General manager Mike Rizzo said before the season that the Nationals would limit Stephen Strasburg to 160 innings as he comes back from Tommy John elbow surgery, but no one, including Strasburg, seems to think that will actually happen.
Strasburg has already thrown 99 innings, putting him on pace for around 193, and when asked about the potential 160-inning limit by MLB Network Radio he replied: “They’re going to have to rip the ball out of my hands.”
Strasburg went on to say: “I have no clue how many innings I’m going to throw this year. I’ve answered that question multiple times, and nobody’s said anything to me. I feel great right now.”
He’s averaged 5.82 innings per start, so to go from a 193-inning pace to a 160-inning pace he’d have to skip 5-6 of his remaining 15-16 starts. Shorter starts are also an option, although Strasburg has been allowed to top 100 pitches in a game just six times as is and the Nationals will presumably want to keep him fully stretched out for potential postseason games.
And those playoff starts would make it even tougher to keep Strasburg at or around 160 innings for the season, assuming the Nationals include those in the count. If they don’t skip any of his regular season starts and he ends up pitching in the playoffs, Strasburg could easily approach 210-220 innings.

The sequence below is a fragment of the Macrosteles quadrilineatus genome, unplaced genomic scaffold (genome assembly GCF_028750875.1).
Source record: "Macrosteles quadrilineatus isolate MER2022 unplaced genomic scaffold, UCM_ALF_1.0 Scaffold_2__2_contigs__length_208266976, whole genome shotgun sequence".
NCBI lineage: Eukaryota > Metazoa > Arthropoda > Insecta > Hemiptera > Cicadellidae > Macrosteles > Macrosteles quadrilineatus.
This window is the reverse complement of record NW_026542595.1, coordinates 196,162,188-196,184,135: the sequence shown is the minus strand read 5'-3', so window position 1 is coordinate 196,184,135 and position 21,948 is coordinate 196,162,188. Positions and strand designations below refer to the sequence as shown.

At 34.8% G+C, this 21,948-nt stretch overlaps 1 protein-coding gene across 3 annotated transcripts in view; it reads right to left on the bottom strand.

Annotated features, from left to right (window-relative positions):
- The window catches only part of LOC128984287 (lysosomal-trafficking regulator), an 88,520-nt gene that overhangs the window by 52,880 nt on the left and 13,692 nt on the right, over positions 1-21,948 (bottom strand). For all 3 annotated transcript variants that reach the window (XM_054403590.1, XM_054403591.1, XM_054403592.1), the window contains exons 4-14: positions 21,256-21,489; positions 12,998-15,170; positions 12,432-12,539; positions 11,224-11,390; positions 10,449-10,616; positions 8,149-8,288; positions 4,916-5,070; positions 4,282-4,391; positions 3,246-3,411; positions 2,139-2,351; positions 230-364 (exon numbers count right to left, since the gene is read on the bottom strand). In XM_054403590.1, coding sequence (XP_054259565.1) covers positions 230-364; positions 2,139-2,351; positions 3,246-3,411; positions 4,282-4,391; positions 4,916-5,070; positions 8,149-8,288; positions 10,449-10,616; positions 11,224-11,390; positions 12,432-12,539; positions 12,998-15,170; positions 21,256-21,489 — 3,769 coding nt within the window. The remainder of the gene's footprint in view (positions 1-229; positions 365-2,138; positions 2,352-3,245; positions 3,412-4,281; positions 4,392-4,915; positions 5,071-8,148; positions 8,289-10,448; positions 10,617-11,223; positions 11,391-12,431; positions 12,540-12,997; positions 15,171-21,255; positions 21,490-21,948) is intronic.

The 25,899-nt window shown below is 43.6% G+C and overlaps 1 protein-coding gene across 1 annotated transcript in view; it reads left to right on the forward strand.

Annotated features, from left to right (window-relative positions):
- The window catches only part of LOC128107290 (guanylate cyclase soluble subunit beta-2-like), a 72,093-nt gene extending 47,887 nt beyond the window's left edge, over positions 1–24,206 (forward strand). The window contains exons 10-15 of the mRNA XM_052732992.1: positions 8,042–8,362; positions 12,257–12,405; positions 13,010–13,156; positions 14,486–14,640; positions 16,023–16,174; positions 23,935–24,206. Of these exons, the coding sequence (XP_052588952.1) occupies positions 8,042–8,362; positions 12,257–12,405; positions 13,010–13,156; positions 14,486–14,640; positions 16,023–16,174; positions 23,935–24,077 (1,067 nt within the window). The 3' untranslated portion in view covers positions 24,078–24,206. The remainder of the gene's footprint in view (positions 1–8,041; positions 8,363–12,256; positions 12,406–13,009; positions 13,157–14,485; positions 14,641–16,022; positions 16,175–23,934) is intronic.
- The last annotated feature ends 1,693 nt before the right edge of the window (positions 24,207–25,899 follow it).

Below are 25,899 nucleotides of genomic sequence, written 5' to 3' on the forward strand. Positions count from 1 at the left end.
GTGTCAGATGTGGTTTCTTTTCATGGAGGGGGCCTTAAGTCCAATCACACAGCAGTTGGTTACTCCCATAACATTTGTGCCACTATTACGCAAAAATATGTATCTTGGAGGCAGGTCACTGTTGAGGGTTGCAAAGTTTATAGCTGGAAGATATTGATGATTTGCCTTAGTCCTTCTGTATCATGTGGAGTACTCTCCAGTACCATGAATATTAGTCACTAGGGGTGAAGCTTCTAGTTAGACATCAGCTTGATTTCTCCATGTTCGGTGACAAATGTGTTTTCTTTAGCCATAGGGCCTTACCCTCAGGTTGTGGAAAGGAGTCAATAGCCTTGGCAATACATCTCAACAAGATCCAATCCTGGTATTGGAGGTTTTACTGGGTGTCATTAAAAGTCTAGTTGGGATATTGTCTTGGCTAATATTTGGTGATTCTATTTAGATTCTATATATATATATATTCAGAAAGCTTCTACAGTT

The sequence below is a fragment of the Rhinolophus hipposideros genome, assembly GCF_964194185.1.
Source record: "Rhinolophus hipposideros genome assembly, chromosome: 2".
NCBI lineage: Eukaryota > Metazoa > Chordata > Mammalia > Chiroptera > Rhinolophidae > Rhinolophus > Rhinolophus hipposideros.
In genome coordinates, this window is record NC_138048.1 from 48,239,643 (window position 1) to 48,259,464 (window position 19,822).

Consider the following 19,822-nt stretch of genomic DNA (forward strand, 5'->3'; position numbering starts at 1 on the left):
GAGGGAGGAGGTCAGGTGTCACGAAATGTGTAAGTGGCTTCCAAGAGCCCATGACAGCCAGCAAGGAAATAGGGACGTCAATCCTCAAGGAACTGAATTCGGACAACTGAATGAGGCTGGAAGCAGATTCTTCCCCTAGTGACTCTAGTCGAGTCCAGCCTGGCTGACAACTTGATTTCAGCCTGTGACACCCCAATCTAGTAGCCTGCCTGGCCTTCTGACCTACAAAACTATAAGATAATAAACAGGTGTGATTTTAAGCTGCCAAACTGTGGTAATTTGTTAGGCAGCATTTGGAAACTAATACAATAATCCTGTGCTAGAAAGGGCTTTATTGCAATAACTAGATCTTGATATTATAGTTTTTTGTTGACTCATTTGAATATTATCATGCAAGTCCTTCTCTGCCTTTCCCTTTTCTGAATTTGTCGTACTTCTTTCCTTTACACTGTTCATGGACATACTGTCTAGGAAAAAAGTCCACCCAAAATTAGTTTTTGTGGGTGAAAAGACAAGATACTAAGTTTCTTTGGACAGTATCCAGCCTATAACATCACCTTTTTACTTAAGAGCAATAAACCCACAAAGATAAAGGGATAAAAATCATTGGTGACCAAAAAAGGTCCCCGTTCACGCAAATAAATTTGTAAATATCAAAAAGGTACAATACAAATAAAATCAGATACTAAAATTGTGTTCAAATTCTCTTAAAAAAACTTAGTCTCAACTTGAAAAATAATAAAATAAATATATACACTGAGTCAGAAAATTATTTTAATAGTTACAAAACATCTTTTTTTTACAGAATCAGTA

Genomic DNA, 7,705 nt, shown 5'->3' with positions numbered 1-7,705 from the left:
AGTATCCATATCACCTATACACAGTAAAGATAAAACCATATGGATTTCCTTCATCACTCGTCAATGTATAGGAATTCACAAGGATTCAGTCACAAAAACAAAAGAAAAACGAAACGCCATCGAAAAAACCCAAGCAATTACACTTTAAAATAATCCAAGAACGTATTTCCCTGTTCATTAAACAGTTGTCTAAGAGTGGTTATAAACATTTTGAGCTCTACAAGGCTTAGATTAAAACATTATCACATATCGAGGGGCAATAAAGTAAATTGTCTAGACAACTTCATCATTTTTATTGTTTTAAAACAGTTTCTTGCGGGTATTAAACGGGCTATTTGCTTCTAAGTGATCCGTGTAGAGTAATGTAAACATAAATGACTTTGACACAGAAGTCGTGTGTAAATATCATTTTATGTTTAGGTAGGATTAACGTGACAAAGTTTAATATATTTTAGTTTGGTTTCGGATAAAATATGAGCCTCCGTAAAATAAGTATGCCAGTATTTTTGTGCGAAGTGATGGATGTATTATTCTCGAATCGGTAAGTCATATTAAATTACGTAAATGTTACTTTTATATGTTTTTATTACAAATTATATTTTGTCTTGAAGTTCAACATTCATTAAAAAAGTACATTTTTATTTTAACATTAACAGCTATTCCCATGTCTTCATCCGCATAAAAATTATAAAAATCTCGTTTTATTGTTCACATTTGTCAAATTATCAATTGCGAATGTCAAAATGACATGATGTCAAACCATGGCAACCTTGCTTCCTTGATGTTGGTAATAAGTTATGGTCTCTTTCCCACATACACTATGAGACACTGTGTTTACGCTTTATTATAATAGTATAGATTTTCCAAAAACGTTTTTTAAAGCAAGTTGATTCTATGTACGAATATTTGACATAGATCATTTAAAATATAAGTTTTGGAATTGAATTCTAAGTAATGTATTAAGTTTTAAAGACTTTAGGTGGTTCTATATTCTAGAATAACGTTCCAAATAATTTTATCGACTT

The Orioles announced, prior to Sunday’s game against the Yankees, that the club signed pitcher Tommy Hunter to a major league contract. In related roster moves, the club recalled pitcher Oliver Drake from Triple-A Norfolk and designated pitcher T.J. McFarland and outfielder Julio Borbon for assignment.
The Indians released Hunter on Thursday after he struggled in a rehab assignment with Triple-A Columbus. Hunter was recovering from a non-displaced fracture in his lower back. The right-hander put up a respectable 3.74 ERA with a 17/5 K/BB ratio in 21 2/3 innings for the Indians.
This will be Hunter’s second stint with the Orioles. The O’s had acquired him along with first baseman Chris Davis at the trade deadline from the Rangers in 2011 in the Koji Uehara trade.
The Orioles are only responsible for paying Hunter the prorated major league minimum.
Orioles DH Mark Trumbo drilled a two-run home run to left-center field off of reliever Ben Heller in the eighth inning of Sunday afternoon’s game against the Yankees. In doing so, he became the first player to reach the 40-homer plateau this season.
Trumbo finished 1-for-4 on the afternoon. Along with the 40 dingers, he’s hitting .257/.317/.541 with 96 RBI. He has already set a career-high in homers and is four RBI away from tying his career high in that regard.
Trumbo is eligible for free agency after the season. Needless to say, his performance in 2016 bodes well for his ability to secure a hefty contract.